About half of all UK academics have suffered depression, anxiety or other types of mental health problems related to stress – one of the highest rates of any sector, a conference has heard.
Gail Kinman, professor of occupational health psychology at the University of Bedfordshire, told a forum on staff well-being in higher education at London Metropolitan University on 4 July that some 55 per cent of the 6,439 UK academics she had polled said they had experienced symptoms including depression, sleeping problems and cognitive impairment.
In comparison, only 23 per cent of NHS staff report similar difficulties, while the figures for local authority staff and police stood at 42 per cent and 47 per cent respectively, she said. Prison staff are, however, more likely to report stress-related symptoms, with 72 per cent doing so, according to Professor Kinman’s survey from 2016.
The growing need for academics to take on a variety of new tasks, including pastoral care, administration, entrepreneurial activity and “impact” work, is one of the most commonly cited causes of stress, said Professor Kinman, who described the trend as “role creep”.
“Variety is a really important part of job satisfaction for academics, but there is now strong potential for role overload and role ambiguity which can be unsettling,” Professor Kinman told delegates.
Many academics were also frustrated at having to complete what Professor Kinman called “illegitimate and unnecessary tasks”, with 50 per cent of academics she polled saying that they are often required to carry out tasks they deem “unreasonable”, while 50 per cent say they completed tasks that “made little sense”.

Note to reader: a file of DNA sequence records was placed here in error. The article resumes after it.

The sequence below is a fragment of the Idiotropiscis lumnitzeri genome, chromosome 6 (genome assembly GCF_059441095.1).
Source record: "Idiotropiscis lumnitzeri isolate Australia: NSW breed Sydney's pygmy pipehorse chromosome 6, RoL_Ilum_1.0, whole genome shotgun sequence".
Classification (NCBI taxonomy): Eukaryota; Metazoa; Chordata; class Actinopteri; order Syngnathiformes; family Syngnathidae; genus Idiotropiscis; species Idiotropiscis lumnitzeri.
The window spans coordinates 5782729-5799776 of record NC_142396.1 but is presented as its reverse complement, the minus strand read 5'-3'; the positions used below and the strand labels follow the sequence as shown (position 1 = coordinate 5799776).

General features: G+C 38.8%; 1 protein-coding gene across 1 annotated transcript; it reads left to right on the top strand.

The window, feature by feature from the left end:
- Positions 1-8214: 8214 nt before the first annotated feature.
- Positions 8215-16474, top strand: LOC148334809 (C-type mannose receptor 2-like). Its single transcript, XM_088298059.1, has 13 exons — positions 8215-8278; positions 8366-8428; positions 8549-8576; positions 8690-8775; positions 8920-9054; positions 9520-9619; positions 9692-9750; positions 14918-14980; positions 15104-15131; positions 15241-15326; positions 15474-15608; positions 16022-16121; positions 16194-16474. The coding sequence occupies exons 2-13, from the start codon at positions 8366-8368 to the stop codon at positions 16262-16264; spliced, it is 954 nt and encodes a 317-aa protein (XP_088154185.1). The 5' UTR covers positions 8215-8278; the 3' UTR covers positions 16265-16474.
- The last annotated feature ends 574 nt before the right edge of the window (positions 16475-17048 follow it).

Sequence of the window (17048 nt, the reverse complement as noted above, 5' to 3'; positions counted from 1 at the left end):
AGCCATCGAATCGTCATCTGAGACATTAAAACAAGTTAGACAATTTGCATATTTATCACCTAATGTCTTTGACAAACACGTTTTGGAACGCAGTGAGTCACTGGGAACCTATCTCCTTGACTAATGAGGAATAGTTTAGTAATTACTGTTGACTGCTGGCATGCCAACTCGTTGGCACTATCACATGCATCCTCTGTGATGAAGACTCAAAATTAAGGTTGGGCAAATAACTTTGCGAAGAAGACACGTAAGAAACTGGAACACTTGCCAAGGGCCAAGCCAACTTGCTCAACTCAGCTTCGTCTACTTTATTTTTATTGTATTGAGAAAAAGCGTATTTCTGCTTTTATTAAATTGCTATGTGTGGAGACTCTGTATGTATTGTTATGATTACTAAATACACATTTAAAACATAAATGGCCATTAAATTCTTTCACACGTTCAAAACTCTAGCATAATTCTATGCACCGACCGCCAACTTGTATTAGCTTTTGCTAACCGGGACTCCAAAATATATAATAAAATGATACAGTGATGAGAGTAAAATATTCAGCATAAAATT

Professor Kinman also voiced disappointment that staff well-being had not been addressed in detail by Universities UK's Step Change programme, which was launched in September 2017 “embed good mental health across all university activities”, but focused on students, she said.
“Staff mental health should be a fundamental part of Step Change, not just an add-on, particularly as it is talking about a ‘whole university’ approach,” Professor Kinman told Times Higher Education.
“Of course, it’s important to look at student mental health but you cannot separate that from staff well-being – just as the NHS recognises staff well-being is vital for good patient care,” she added.
If staff felt under pressure, students would not receive the pastoral care they needed, added Professor Kinman. “Students notice these things and if they perceive staff are very busy, they tend not to ask for help,” she said.
The focus on staff mental health comes amid concerns over heavy workload levels in the sector and the suicide of Malcolm Anderson, an accounting lecturer at Cardiff University, in February. Last month a coroner heard that the 48-year-old father-of-three had complained on several occasions about his workload allocation, which required him to mark 418 exam papers in a 20-day period.
Cardiff University has said that it will review the support available to staff following the death of Dr Anderson.
Vida Douglas, lecturer in education at Brunel University London, told THE that while “many universities are taking staff well-being seriously...it is often just focused on levels of absenteeism, rather than different areas of occupational health”.
However, Ms Douglas welcomed UUK’s decision to review the Step Change framework to include a greater emphasis on staff well-being. “Given that it is guided by a focus on student mental health, it wasn’t surprising [that staff well-being was not a significant focus] but it is good they are planning to update the policy,” she added.